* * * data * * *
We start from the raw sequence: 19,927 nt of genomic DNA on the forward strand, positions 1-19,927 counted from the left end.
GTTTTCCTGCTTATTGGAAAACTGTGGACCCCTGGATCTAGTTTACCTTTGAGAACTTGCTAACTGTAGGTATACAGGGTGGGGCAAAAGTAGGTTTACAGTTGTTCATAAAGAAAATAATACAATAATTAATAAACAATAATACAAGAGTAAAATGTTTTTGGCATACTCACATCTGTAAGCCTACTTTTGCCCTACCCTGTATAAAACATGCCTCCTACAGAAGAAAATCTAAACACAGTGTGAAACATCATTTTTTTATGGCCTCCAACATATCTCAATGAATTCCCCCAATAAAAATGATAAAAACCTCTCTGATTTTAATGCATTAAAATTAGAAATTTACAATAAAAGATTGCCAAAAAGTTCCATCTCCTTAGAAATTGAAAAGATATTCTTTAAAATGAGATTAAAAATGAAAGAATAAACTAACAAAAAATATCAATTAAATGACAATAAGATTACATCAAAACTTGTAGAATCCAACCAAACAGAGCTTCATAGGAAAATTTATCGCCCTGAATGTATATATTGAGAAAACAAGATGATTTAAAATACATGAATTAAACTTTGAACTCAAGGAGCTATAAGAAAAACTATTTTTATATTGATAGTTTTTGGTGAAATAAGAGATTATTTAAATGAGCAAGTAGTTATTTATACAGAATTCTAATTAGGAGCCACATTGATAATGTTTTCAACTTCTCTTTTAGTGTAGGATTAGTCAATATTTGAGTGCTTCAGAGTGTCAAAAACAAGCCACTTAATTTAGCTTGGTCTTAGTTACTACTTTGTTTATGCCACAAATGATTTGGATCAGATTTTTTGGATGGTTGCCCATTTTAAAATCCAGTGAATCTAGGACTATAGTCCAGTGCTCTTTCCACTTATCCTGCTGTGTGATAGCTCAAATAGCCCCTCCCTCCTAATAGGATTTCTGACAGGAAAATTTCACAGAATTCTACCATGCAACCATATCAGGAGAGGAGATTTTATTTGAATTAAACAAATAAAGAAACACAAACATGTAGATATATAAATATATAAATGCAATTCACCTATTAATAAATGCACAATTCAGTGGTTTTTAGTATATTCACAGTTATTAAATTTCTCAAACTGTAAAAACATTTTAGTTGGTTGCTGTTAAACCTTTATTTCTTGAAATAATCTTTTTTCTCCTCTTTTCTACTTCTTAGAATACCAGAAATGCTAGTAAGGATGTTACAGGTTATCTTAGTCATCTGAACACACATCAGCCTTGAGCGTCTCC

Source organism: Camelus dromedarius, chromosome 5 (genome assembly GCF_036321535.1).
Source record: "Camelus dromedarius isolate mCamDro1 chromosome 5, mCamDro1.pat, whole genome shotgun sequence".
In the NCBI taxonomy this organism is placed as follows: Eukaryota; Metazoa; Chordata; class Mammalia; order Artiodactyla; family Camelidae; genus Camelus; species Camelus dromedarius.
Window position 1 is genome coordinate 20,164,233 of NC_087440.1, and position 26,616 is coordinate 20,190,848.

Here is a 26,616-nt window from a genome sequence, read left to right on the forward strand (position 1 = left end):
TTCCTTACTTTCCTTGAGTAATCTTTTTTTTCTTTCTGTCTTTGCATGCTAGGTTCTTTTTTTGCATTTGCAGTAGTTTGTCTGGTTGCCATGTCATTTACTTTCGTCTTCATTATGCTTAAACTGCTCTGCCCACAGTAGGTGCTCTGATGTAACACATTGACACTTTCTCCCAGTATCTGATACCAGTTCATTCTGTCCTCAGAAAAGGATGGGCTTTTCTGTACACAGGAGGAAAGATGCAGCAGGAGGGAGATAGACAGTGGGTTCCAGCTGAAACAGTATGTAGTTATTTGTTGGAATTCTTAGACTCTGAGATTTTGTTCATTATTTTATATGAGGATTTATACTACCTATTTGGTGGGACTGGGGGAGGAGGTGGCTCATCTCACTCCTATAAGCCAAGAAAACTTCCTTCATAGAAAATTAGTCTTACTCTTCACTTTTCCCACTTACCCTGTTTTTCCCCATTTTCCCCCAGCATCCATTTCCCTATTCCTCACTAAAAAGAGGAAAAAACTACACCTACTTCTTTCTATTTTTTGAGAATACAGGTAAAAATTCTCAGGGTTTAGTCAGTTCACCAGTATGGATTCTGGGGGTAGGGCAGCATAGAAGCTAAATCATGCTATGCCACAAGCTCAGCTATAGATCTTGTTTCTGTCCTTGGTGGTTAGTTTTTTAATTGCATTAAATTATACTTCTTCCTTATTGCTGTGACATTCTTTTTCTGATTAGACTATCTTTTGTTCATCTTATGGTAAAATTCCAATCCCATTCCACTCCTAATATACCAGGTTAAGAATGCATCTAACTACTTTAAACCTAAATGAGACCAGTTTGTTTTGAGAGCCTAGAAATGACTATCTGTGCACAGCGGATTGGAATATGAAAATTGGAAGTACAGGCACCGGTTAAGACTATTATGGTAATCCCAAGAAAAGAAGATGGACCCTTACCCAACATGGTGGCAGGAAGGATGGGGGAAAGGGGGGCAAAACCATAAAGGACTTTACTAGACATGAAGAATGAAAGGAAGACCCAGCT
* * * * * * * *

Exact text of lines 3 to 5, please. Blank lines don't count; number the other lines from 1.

Source organism: Camelus dromedarius, chromosome 5 (genome assembly GCF_036321535.1).
Source record: "Camelus dromedarius isolate mCamDro1 chromosome 5, mCamDro1.pat, whole genome shotgun sequence".
In the NCBI taxonomy this organism is placed as follows: Eukaryota; Metazoa; Chordata; class Mammalia; order Artiodactyla; family Camelidae; genus Camelus; species Camelus dromedarius.